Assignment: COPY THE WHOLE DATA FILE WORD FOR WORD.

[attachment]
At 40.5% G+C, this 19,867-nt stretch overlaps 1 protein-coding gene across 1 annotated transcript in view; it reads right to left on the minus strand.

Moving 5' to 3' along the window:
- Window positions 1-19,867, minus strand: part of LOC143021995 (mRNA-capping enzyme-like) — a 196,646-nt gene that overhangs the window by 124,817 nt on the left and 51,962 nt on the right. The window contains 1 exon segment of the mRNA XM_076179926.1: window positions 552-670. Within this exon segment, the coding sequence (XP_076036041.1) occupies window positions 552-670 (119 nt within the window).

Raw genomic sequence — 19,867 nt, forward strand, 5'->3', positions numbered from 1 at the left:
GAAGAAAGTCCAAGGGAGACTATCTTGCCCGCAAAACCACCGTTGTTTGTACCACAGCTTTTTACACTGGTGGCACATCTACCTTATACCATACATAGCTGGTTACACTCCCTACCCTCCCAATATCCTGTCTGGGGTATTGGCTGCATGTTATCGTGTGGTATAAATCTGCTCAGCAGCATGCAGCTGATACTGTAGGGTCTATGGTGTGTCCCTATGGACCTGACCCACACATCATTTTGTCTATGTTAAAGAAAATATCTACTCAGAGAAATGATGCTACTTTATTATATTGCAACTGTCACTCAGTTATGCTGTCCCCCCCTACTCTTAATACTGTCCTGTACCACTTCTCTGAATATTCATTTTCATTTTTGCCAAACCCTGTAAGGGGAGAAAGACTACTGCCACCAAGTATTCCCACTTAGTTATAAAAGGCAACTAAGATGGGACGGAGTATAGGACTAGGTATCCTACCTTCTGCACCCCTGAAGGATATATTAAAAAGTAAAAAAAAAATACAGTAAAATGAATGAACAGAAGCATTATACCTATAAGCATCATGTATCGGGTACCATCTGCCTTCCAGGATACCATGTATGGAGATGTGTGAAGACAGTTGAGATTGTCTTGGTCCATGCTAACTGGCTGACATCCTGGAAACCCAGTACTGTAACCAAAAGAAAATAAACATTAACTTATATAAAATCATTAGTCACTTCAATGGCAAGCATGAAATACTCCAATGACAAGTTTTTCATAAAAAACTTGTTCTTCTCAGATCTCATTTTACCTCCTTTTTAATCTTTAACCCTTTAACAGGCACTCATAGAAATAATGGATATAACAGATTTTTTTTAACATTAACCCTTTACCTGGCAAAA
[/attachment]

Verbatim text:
At 40.5% G+C, this 19,867-nt stretch overlaps 1 protein-coding gene across 1 annotated transcript in view; it reads right to left on the minus strand.

Moving 5' to 3' along the window:
- Window positions 1-19,867, minus strand: part of LOC143021995 (mRNA-capping enzyme-like) — a 196,646-nt gene that overhangs the window by 124,817 nt on the left and 51,962 nt on the right. The window contains 1 exon segment of the mRNA XM_076179926.1: window positions 552-670. Within this exon segment, the coding sequence (XP_076036041.1) occupies window positions 552-670 (119 nt within the window).

Raw genomic sequence — 19,867 nt, forward strand, 5'->3', positions numbered from 1 at the left:
GAAGAAAGTCCAAGGGAGACTATCTTGCCCGCAAAACCACCGTTGTTTGTACCACAGCTTTTTACACTGGTGGCACATCTACCTTATACCATACATAGCTGGTTACACTCCCTACCCTCCCAATATCCTGTCTGGGGTATTGGCTGCATGTTATCGTGTGGTATAAATCTGCTCAGCAGCATGCAGCTGATACTGTAGGGTCTATGGTGTGTCCCTATGGACCTGACCCACACATCATTTTGTCTATGTTAAAGAAAATATCTACTCAGAGAAATGATGCTACTTTATTATATTGCAACTGTCACTCAGTTATGCTGTCCCCCCCTACTCTTAATACTGTCCTGTACCACTTCTCTGAATATTCATTTTCATTTTTGCCAAACCCTGTAAGGGGAGAAAGACTACTGCCACCAAGTATTCCCACTTAGTTATAAAAGGCAACTAAGATGGGACGGAGTATAGGACTAGGTATCCTACCTTCTGCACCCCTGAAGGATATATTAAAAAGTAAAAAAAAAATACAGTAAAATGAATGAACAGAAGCATTATACCTATAAGCATCATGTATCGGGTACCATCTGCCTTCCAGGATACCATGTATGGAGATGTGTGAAGACAGTTGAGATTGTCTTGGTCCATGCTAACTGGCTGACATCCTGGAAACCCAGTACTGTAACCAAAAGAAAATAAACATTAACTTATATAAAATCATTAGTCACTTCAATGGCAAGCATGAAATACTCCAATGACAAGTTTTTCATAAAAAACTTGTTCTTCTCAGATCTCATTTTACCTCCTTTTTAATCTTTAACCCTTTAACAGGCACTCATAGAAATAATGGATATAACAGATTTTTTTTAACATTAACCCTTTACCTGGCAAAA